US9289164B2 (en) 2011-06-30 2016-03-22 Abbott Diabetes Care Inc. Methods for generating hybrid analyte level output, and devices and systems related thereto
US9622689B2 (en) 2011-09-28 2017-04-18 Abbott Diabetes Care Inc. Methods for analyte monitoring management and analyte measurement data management, and articles of manufacture related thereto
USD680454S1 (en) 2011-10-25 2013-04-23 Abbott Diabetes Care Inc. Analyte meter and strip port
WO2013066873A1 (en) 2011-10-31 2013-05-10 Abbott Diabetes Care Inc. Electronic devices having integrated reset systems and methods thereof
WO2013066849A1 (en) 2011-10-31 2013-05-10 Abbott Diabetes Care Inc. Model based variable risk false glucose threshold alarm prevention mechanism
TWI499774B (en) * 2011-11-15 2015-09-11 Delbio Inc Biosensors and bio-measurement systems
US8887911B2 (en) 2011-12-09 2014-11-18 Abbott Diabetes Care Inc. Packages and kits for analyte monitoring devices, and methods related thereto
TWM442505U (en) * 2012-07-06 2012-12-01 Ok Biotech Co Ltd Biological inspection testpiece
US9535027B2 (en) 2012-07-25 2017-01-03 Abbott Diabetes Care Inc. Analyte sensors and methods of using same
WO2014046318A1 (en) * 2012-09-21 2014-03-27 ㈜ 더바이오 Sample recognition method and biosensor using same
US10004439B2 (en) 2012-09-21 2018-06-26 Abbott Diabetes Care Inc. In vivo sensors having ceria nanoparticle electrodes
US9907492B2 (en) 2012-09-26 2018-03-06 Abbott Diabetes Care Inc. Method and apparatus for improving lag correction during in vivo measurement of analyte concentration with analyte concentration variability and range data
US9119529B2 (en) 2012-10-30 2015-09-01 Dexcom, Inc. Systems and methods for dynamically and intelligently monitoring a host's glycemic condition after an alert is triggered
US9675290B2 (en) 2012-10-30 2017-06-13 Abbott Diabetes Care Inc. Sensitivity calibration of in vivo sensors used to measure analyte concentration
US20140134655A1 (en) * 2012-11-09 2014-05-15 Cilag Gmbh International System and method for detection of sample volume during initial sample fill of a biosensor to determine glucose concentration in fluid samples or sample fill error
EP3327133A1 (en) 2012-12-21 2018-05-30 Abbott Diabetes Care Inc. Method for improving measurement accuracy and devices and systems related thereto
US9474475B1 (en) 2013-03-15 2016-10-25 Abbott Diabetes Care Inc. Multi-rate analyte sensor data collection with sample rate configurable signal processing
US10076285B2 (en) 2013-03-15 2018-09-18 Abbott Diabetes Care Inc. Sensor fault detection using analyte sensor data pattern comparison
CA2902234A1 (en) 2013-03-15 2014-09-18 Abbott Diabetes Care Inc. Devices, systems, and methods associated with analyte monitoring devices and devices incorporating the same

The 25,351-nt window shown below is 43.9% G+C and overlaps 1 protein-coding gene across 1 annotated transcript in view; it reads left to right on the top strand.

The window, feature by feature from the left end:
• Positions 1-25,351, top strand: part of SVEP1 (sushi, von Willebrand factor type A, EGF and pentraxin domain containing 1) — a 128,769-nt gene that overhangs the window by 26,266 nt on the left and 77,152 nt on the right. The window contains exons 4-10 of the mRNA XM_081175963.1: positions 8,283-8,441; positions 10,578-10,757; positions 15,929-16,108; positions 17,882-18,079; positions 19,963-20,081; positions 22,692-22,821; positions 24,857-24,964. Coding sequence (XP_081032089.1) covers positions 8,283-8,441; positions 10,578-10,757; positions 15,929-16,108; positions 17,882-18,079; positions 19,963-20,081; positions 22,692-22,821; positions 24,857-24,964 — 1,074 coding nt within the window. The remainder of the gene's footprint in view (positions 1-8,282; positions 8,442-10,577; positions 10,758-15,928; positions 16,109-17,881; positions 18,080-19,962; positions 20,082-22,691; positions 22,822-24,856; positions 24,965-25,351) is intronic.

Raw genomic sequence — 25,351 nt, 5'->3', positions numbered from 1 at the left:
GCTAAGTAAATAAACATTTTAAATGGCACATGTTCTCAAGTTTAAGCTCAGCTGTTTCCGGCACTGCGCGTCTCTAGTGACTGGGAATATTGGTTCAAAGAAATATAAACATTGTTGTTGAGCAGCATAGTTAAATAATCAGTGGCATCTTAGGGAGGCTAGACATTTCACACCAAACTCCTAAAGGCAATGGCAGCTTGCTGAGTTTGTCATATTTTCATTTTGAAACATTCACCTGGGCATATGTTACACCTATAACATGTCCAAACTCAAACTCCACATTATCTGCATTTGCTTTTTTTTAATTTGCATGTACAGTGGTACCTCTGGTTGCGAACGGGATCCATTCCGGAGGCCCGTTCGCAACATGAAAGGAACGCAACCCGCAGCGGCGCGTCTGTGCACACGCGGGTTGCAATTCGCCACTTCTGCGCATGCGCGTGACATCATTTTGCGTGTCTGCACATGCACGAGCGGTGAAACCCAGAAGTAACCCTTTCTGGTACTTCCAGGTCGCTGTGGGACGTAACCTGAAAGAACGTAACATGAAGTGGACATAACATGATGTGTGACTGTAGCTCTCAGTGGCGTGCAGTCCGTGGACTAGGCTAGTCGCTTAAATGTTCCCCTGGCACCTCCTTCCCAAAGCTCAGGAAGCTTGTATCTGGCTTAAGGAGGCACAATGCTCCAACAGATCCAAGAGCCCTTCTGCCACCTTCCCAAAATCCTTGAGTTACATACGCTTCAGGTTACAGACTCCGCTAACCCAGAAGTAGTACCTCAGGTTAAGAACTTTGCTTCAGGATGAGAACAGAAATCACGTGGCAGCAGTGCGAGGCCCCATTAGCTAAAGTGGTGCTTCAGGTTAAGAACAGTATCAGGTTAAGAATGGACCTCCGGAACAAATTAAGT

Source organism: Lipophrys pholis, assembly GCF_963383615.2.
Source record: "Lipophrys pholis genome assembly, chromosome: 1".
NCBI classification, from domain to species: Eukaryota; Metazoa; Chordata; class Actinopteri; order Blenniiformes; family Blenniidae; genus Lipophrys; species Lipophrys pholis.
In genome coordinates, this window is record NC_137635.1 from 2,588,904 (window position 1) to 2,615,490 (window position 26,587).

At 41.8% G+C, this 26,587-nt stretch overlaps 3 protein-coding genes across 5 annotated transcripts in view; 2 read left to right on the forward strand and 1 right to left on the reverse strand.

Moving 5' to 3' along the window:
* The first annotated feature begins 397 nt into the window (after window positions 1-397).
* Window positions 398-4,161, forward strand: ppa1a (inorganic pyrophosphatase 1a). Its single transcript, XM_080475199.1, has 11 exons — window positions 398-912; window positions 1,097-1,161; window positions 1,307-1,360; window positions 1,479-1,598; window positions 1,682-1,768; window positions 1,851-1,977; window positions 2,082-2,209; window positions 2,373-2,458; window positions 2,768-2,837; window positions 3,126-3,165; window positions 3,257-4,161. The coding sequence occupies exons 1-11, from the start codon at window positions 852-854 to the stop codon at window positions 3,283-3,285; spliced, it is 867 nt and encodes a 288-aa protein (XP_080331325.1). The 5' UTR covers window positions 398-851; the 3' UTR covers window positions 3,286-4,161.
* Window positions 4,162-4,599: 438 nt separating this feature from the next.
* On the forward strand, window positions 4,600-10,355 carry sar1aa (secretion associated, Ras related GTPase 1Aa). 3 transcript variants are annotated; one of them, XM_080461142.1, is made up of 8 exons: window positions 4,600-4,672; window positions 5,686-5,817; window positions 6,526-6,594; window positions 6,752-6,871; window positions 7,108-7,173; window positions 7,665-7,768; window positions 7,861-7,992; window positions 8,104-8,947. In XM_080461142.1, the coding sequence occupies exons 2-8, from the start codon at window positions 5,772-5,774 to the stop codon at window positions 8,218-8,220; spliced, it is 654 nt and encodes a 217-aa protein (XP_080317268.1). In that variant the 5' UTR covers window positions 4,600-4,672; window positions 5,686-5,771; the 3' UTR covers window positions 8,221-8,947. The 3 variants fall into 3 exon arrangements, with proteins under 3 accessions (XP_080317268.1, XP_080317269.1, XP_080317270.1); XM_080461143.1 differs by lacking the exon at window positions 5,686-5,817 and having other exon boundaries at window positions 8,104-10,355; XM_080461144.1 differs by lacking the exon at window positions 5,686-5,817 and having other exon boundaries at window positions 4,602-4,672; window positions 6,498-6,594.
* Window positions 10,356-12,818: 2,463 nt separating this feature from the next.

JP2016520379A (en) 2013-04-30 2016-07-14 アボット ダイアベティス ケア インコーポレイテッドAbbott Diabetes Care Inc. System for actuating a good electrical appliance energy efficient, apparatus, and method
MX2016004824A (en) 2013-10-16 2016-06-24 Lockheed Martin Advanced Energy Storage Llc Method and apparatus for measuring transient state-of-charge using inlet/outlet potentials.
WO2015066398A1 (en) * 2013-11-01 2015-05-07 Lock Heed Martin Advanced Energy Storage, Llc Apparatus and method for determining state of charge in a redox flow battery via limiting currents
WO2015069563A1 (en) 2013-11-05 2015-05-14 Abbott Diabetes Care Inc. Systems, devices, and methods for control of a power supply connection
WO2015100109A1 (en) 2013-12-27 2015-07-02 Abbott Diabetes Care Inc. Systems, devices, and methods for authentication in an analyte monitoring environment
CA2934904A1 (en) 2013-12-27 2015-07-02 Abbott Diabetes Care Inc. Application interface and display control in an analyte monitoring environment
KR20160138100A (en) 2014-03-07 2016-12-02 어센시아 다이어비티즈 케어 홀딩스 아게 Biosensor calibration coding systems and methods
US20150369813A1 (en) * 2014-06-24 2015-12-24 Lifescan Scotland Limited Analytical test strip with tiered capillary chamber
CN107148570A (en) 2014-12-08 2017-09-08 洛克希德马丁尖端能量存储有限公司 Electrochemical systems incorporationg in situ spectroscopic determination of state of charge
CN106324068A (en) * 2016-08-23 2017-01-11 济南大学 Novel method for detecting lead ions based on sensitivity of DNA-MOF material
WO2018118822A1 (en) 2016-12-20 2018-06-28 Abbott Diabetes Care Inc. Systems, devices and methods for wireless communications in analyte monitoring devices
WO2019035073A2 (en) 2017-08-18 2019-02-21 Abbott Diabetes Care Inc. Systems, devices, and methods related to the individualized calibration and/or manufacturing of medical devices
WO2019152966A1 (en) 2018-02-05 2019-08-08 Abbott Diabetes Care Inc. Notes and event log information associated with analyte sensors